February 23, 2010

847 words 4 mins read

Driving Tax vs Gas Tax

This post was inspired by: an article from the Washington Post.

Currently we pay a tax on each gallon of gasoline we buy. Part of it is Federal, part State, and possibly even a local part (don’t know anywhere like this, but it is a possibility I suppose). As we move toward more fuel efficient vehicles (be they motorcycles, hybrids, or whatnot), the amount of tax money is decreasing. Obviously, the governments dislike this as they need that money to keep the roads up, one of the things that has been suggested is to replace the per gallon tax with a “Per Mile Driven” tax. This would mean that the cost of filling up, be it a hybrid or a truck would be much closer in cost. Sounds good for the gas guzzling truck, but not so much for anyone who bought a more fuel efficient vehicle to save on gas fill ups (and/or pretends to care that they really bought it to make the environment better).

Were something like this to pass it could put a serious dent into hybrid sales and also standard motorcycles (like the Suzuki Boulevard S40). Since Standard bikes are fairly cheap (new and used are generally well under $5k) and get good fuel economy (40-80 mpg depending on the model), they are popular sellers when gas prices start to rise, as they usually pay for themselves in a few months, depending on your commute (not to mention the awesomeness that is a motorcycle). Hybrids on the other hand are less of an impulse buy as they are quite costly. The main reason people suffer this cost though is because they are getting a savings at the pump. Remove that savings and hybrid sales will slump.

When Jon and I discussed this new tax, we kept coming back to the same question: How can you, the government/tax collector, prove how many miles I’ve driven?

Obviously they won’t just trust in people’s honesty and ask them to enter the number of miles they’ve driven since they last refueled, as I think we’d find that most people were driving something with mileage similar to a mobile launch platform.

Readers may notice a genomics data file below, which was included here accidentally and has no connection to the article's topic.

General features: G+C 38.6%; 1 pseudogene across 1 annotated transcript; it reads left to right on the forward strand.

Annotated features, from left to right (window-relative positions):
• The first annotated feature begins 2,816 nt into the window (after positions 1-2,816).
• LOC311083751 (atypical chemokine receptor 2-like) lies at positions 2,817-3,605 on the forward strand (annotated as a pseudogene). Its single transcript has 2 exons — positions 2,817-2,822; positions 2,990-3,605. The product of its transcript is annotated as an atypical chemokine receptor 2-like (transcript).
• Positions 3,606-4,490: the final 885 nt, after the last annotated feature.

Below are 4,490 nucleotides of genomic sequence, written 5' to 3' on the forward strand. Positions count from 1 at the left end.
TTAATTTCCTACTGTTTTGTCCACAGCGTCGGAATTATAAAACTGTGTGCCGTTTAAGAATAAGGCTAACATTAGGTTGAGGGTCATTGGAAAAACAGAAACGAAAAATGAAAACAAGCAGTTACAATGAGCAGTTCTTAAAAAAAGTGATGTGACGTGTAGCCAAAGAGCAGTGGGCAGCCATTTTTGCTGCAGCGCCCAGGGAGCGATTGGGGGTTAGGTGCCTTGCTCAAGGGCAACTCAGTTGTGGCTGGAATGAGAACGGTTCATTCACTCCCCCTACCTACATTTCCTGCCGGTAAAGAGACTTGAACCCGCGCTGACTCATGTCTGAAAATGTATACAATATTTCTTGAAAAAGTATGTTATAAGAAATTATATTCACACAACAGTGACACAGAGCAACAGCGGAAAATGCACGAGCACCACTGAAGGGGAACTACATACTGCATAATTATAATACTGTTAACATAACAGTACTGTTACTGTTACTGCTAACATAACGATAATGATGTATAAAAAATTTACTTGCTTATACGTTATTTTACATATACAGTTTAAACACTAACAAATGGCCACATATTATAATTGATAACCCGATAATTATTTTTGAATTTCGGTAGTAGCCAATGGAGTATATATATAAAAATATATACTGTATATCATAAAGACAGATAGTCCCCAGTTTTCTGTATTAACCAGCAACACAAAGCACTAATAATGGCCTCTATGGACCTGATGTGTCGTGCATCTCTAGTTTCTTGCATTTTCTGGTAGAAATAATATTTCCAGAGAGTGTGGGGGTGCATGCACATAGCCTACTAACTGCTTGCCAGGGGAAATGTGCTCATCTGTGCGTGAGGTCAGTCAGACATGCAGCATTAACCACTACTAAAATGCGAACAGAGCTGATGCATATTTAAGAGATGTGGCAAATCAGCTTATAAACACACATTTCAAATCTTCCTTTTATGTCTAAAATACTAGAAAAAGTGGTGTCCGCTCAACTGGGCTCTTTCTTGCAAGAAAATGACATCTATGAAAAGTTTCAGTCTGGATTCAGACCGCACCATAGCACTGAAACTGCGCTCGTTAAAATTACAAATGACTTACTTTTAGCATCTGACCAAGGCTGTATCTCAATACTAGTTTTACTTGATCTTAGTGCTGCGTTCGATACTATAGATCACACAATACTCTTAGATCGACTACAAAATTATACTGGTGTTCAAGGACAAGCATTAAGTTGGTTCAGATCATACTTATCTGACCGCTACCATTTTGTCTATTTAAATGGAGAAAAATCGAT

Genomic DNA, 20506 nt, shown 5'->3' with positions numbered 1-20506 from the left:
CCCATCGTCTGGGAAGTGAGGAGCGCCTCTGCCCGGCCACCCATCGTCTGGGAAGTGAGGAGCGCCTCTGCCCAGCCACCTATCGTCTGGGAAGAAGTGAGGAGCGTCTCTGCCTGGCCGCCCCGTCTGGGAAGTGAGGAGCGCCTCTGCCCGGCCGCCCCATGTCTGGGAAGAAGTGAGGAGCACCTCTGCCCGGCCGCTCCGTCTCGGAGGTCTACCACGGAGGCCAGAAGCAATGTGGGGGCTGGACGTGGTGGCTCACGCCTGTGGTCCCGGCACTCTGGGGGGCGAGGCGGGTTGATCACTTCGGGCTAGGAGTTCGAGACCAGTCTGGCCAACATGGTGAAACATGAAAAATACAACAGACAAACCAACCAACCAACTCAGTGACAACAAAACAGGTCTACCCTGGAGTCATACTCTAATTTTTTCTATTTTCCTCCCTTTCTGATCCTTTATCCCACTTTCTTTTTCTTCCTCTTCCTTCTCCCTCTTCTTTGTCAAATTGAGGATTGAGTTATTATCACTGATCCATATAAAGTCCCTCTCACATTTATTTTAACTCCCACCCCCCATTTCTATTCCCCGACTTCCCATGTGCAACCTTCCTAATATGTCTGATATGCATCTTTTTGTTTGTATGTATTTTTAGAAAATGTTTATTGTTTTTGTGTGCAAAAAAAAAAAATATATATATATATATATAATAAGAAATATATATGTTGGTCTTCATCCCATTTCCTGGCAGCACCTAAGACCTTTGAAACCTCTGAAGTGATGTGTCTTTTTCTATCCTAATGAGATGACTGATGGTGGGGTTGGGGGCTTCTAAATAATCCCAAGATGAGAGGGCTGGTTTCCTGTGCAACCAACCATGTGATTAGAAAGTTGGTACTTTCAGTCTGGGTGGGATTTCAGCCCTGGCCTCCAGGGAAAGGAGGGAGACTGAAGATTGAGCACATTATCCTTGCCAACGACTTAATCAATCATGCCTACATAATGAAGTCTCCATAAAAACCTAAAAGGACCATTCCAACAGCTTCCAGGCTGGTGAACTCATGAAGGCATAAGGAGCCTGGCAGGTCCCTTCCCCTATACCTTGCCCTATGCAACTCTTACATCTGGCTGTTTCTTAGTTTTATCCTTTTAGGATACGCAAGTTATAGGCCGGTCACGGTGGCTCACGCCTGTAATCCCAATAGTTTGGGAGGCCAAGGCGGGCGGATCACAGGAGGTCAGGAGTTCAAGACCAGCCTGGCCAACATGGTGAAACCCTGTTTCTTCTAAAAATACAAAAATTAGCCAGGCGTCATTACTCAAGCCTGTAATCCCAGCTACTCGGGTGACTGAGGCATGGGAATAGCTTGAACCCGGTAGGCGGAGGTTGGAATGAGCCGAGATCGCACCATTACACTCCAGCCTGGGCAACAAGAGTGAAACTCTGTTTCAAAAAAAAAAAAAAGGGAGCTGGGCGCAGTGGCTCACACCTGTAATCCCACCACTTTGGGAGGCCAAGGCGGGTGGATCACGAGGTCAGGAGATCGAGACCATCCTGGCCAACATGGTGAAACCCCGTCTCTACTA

One of the things offered as a possibility is a “new device linking the technology of a cellphone with a global positioning system unit and a car’s on-board computer” which “could be deployed within a few years, experts say.” This means we will have a special tax to pay for the cost of developing this, and possibly an extra tax on the registration of our cars. What about those cars that are too old for this? On-board diagnostics have only been mandatory since 1996, so if you have a car older than that are you exempt? Of course you aren’t, which means you have to do something special (aka more expensive since you haven’t been a good American and bought a new car lately)? What about electric cars that never fuel up? What about fleet vehicles that only fill up at their bases?

Ignoring the vehicles that don’t fill up, you could enter your license plate and state when you fill up and that would check the DMV database to figure out what the vehicle is and the EPA estimated mileage. Of course this screws over hypermilers and really benefits anyone who wants to drive like a crazy person, since everyone gets the same rate. This of course will lead to everyone entering a license plate for the most inefficient vehicle they know. Theoretically this could be policed via cameras at the pumps, but this will require a large investment in terms of hardware and software. And of course is defeated by anyone standing in front of the plate or obscuring various portions.

Another possibility for this tax is if every state implemented a yearly inspection for cars. The inspector would check the miles then and report it to the government. A few weeks later you get a GIANT bill in the mail with a schedule of how you will be making payments. Of course, any odometer can be rolled back, and the pressure to do so will be proportional to the cost of this new tax.

Eventually, the insurmountable problems will be surmounted and the government will decide whether or not they want to replace the existing Gas Tax with a new per mile tax, or in a worst case scenario supplement the Gas Tax with the new tax.

One nice thing about moving to a per mile tax would (hopefully) be the removal of manned tollbooths anywhere in America (sorry tollbooth workers). Everyone would have a built in toll tag so there would be no scrounging around for change, eliminating some of the slow down for major metropolitan traffic. Of course this also makes it easier for the governments to setup more toll roads with tolls varying depending on the time of day you are utilizing it. Then again, the per mile driven tax would essentially turn every road in America into a toll road, you just wouldn’t necessarily know what the toll is.